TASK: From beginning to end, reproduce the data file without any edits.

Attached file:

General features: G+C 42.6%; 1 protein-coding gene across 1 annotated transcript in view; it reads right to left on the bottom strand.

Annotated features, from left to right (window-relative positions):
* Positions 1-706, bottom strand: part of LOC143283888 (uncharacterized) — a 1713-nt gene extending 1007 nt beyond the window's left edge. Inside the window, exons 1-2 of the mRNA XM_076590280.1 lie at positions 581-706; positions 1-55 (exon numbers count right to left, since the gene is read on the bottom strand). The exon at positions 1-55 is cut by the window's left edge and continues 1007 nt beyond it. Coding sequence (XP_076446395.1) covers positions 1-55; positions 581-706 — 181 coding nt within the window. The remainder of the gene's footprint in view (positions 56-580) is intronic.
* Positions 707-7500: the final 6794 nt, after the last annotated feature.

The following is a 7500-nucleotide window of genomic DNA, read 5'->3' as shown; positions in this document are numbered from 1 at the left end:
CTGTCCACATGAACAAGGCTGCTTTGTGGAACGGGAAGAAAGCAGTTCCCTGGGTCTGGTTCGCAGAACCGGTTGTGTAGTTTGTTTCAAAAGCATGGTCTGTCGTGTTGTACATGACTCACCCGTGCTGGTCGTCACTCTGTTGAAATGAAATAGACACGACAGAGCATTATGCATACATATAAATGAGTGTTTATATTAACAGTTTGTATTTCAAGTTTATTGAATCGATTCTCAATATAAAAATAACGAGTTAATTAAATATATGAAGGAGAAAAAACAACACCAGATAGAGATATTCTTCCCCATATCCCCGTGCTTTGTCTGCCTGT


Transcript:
General features: G+C 42.6%; 1 protein-coding gene across 1 annotated transcript in view; it reads right to left on the bottom strand.

Annotated features, from left to right (window-relative positions):
* Positions 1-706, bottom strand: part of LOC143283888 (uncharacterized) — a 1713-nt gene extending 1007 nt beyond the window's left edge. Inside the window, exons 1-2 of the mRNA XM_076590280.1 lie at positions 581-706; positions 1-55 (exon numbers count right to left, since the gene is read on the bottom strand). The exon at positions 1-55 is cut by the window's left edge and continues 1007 nt beyond it. Coding sequence (XP_076446395.1) covers positions 1-55; positions 581-706 — 181 coding nt within the window. The remainder of the gene's footprint in view (positions 56-580) is intronic.
* Positions 707-7500: the final 6794 nt, after the last annotated feature.

The following is a 7500-nucleotide window of genomic DNA, read 5'->3' as shown; positions in this document are numbered from 1 at the left end:
CTGTCCACATGAACAAGGCTGCTTTGTGGAACGGGAAGAAAGCAGTTCCCTGGGTCTGGTTCGCAGAACCGGTTGTGTAGTTTGTTTCAAAAGCATGGTCTGTCGTGTTGTACATGACTCACCCGTGCTGGTCGTCACTCTGTTGAAATGAAATAGACACGACAGAGCATTATGCATACATATAAATGAGTGTTTATATTAACAGTTTGTATTTCAAGTTTATTGAATCGATTCTCAATATAAAAATAACGAGTTAATTAAATATATGAAGGAGAAAAAACAACACCAGATAGAGATATTCTTCCCCATATCCCCGTGCTTTGTCTGCCTGT